National Geographic : 1899 Nov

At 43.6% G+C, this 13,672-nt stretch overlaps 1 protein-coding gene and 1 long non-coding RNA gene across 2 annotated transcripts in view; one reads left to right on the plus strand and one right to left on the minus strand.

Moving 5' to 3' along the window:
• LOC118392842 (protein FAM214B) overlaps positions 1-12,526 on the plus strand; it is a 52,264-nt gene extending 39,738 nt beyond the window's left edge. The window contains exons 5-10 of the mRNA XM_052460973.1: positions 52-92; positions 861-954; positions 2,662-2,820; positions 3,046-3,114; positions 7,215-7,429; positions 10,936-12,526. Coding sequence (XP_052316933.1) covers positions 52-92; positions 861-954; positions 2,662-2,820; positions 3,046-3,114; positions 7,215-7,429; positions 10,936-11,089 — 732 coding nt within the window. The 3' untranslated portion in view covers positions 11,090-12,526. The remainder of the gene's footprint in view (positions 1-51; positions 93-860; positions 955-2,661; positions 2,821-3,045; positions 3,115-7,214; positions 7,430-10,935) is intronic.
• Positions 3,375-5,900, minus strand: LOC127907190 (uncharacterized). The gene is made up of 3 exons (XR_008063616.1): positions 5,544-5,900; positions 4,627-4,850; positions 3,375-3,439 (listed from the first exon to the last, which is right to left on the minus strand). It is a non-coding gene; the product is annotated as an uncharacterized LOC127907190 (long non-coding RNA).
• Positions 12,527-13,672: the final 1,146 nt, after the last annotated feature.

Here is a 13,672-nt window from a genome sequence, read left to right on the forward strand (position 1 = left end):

THE ALASKAN BOUNDARY the failure of the United States Congress to vote the appropria tion.* This fact is cited to show that in 1872-'3 the British and Canadian officials understood that the eastern boundary of the strip crossed the rivers named at some point above their mouths, which are at the head of inlets, including Lynn canal, and that the boundary could not, therefore, cross any of these inlets. In 1876 a Canadian official was conducting one Peter Martin, charged with some offense, from Canadian territory across the strip of American territory traversed by the Stikine river. Hav ing camped for the night at a point 13 miles above the mouth of the river, Martin, in an attempt to escape, committed an assault on the officer, for which, on his arrival at Victoria, B. C., he was tried and condemned to imprisonment. Martin complained to the consul that he was an American citizen, and the Secretary of State presented the case to the British government. A sur veyor was dispatched by the Canadian government to the Stikine river to locate the exact spot of the assault, which he reported to be in United States territory under the treaty of 1825. There upon the Canadian Privy Council, following the indication of the British Foreign Office, decided that as the offense for which Martin was convicted was committed in American territory, he must be released, and he was accordingly set at liberty.t A further indication of the views of the British government respecting the boundary line of the strip is found in the action of the two governments in agreeing upon a provisional line on the Stikine river in 1878. The Canadian and American customs outposts on that river came in conflict in the vicinity of a point approximately 30 miles in a straight line from its mouth, and caused considerable friction. The Canadian government dis patched a surveyor on its own account to survey the river and fix a boundary line, he having been supplied with the text of articles 3 and 4 of the treaty of 1825. He made his report, and claimed to have found a range of mountains filling the require ments of the treaty at a point which crossed the river about 25 miles above its mouth, or about 20 miles in a straight line from the coast. A copy of this report and accompanying map were sent through the British Foreign Office to the minister at Wash ington, by whom it was submitted to the Secretary of State, with a view to securing his acceptance of this boundary, and Secretary * Canadian Sessional Papers No. 125, vol. xi, pp. 11, 21, 28, 36. t Canadian Sessional Papers cited, pp. 57, 59, 143, 152, 155. U . S. Diplomatic Corre spondence, 1877, pp. 268, 271.